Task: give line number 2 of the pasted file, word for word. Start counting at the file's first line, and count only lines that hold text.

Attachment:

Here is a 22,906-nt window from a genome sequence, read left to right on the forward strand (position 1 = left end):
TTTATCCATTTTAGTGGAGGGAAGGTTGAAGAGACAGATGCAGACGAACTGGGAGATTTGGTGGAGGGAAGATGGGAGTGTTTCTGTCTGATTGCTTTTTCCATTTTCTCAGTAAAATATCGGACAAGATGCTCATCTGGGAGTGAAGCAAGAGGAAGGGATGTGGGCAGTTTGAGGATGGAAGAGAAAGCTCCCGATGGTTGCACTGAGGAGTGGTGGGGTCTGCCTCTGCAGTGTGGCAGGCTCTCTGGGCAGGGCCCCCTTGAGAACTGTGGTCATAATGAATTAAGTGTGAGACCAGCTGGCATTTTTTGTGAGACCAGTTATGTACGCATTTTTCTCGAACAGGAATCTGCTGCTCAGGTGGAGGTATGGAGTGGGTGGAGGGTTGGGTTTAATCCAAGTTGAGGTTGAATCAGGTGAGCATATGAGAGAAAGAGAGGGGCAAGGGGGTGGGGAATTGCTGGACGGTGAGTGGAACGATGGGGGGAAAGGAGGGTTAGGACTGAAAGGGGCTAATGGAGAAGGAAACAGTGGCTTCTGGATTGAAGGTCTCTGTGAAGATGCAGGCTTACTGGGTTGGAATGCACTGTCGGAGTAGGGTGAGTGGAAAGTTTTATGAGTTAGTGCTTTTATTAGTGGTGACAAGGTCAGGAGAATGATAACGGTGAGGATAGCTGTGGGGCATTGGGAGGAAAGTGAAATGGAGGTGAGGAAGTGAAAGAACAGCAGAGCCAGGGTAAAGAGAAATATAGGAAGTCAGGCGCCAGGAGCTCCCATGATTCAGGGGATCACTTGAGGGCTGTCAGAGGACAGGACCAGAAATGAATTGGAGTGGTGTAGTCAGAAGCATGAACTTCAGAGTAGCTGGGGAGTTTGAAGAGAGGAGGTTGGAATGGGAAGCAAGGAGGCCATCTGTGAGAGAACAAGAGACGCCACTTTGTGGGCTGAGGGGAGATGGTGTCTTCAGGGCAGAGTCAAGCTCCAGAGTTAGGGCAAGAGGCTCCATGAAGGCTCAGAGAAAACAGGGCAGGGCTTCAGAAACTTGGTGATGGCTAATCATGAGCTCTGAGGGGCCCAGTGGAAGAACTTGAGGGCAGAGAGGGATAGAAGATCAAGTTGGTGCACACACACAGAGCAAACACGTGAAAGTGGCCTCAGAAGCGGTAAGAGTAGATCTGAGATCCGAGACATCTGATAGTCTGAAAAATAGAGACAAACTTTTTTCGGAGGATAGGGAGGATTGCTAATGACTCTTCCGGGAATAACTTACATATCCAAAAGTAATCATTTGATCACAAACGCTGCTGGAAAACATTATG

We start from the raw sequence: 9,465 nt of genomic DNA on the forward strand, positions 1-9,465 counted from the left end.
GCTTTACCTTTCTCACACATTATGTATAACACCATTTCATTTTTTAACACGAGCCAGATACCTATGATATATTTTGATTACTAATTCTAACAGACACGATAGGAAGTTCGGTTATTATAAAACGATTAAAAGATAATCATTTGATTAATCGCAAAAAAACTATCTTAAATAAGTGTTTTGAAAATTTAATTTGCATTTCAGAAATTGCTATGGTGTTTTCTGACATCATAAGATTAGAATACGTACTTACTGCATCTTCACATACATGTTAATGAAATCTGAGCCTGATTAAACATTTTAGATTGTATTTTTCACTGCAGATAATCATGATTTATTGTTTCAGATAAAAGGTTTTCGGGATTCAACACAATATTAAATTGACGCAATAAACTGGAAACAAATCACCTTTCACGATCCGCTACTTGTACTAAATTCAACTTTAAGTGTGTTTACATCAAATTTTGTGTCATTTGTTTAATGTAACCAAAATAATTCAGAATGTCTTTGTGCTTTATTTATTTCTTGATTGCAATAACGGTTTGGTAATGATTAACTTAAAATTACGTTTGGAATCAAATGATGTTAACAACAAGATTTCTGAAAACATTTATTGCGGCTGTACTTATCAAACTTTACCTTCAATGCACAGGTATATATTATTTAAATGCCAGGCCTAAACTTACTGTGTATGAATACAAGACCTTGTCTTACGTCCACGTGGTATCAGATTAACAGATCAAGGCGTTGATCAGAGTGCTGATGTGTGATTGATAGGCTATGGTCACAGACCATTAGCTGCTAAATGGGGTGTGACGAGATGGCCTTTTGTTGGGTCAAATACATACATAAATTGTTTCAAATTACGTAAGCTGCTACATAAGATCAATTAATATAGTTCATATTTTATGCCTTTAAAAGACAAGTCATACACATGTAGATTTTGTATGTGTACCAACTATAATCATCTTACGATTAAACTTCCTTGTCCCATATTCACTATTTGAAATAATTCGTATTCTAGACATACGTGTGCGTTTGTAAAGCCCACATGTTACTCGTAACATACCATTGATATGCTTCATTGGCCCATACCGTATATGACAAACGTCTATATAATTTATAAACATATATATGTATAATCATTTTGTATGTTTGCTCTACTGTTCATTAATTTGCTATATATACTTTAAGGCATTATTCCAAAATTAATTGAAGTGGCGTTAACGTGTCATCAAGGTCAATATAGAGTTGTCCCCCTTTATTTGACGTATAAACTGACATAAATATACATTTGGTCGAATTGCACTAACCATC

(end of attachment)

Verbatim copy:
TTTATCCATTTTAGTGGAGGGAAGGTTGAAGAGACAGATGCAGACGAACTGGGAGATTTGGTGGAGGGAAGATGGGAGTGTTTCTGTCTGATTGCTTTTTCCATTTTCTCAGTAAAATATCGGACAAGATGCTCATCTGGGAGTGAAGCAAGAGGAAGGGATGTGGGCAGTTTGAGGATGGAAGAGAAAGCTCCCGATGGTTGCACTGAGGAGTGGTGGGGTCTGCCTCTGCAGTGTGGCAGGCTCTCTGGGCAGGGCCCCCTTGAGAACTGTGGTCATAATGAATTAAGTGTGAGACCAGCTGGCATTTTTTGTGAGACCAGTTATGTACGCATTTTTCTCGAACAGGAATCTGCTGCTCAGGTGGAGGTATGGAGTGGGTGGAGGGTTGGGTTTAATCCAAGTTGAGGTTGAATCAGGTGAGCATATGAGAGAAAGAGAGGGGCAAGGGGGTGGGGAATTGCTGGACGGTGAGTGGAACGATGGGGGGAAAGGAGGGTTAGGACTGAAAGGGGCTAATGGAGAAGGAAACAGTGGCTTCTGGATTGAAGGTCTCTGTGAAGATGCAGGCTTACTGGGTTGGAATGCACTGTCGGAGTAGGGTGAGTGGAAAGTTTTATGAGTTAGTGCTTTTATTAGTGGTGACAAGGTCAGGAGAATGATAACGGTGAGGATAGCTGTGGGGCATTGGGAGGAAAGTGAAATGGAGGTGAGGAAGTGAAAGAACAGCAGAGCCAGGGTAAAGAGAAATATAGGAAGTCAGGCGCCAGGAGCTCCCATGATTCAGGGGATCACTTGAGGGCTGTCAGAGGACAGGACCAGAAATGAATTGGAGTGGTGTAGTCAGAAGCATGAACTTCAGAGTAGCTGGGGAGTTTGAAGAGAGGAGGTTGGAATGGGAAGCAAGGAGGCCATCTGTGAGAGAACAAGAGACGCCACTTTGTGGGCTGAGGGGAGATGGTGTCTTCAGGGCAGAGTCAAGCTCCAGAGTTAGGGCAAGAGGCTCCATGAAGGCTCAGAGAAAACAGGGCAGGGCTTCAGAAACTTGGTGATGGCTAATCATGAGCTCTGAGGGGCCCAGTGGAAGAACTTGAGGGCAGAGAGGGATAGAAGATCAAGTTGGTGCACACACACAGAGCAAACACGTGAAAGTGGCCTCAGAAGCGGTAAGAGTAGATCTGAGATCCGAGACATCTGATAGTCTGAAAAATAGAGACAAACTTTTTTCGGAGGATAGGGAGGATTGCTAATGACTCTTCCGGGAATAACTTACATATCCAAAAGTAATCATTTGATCACAAACGCTGCTGGAAAACATTATG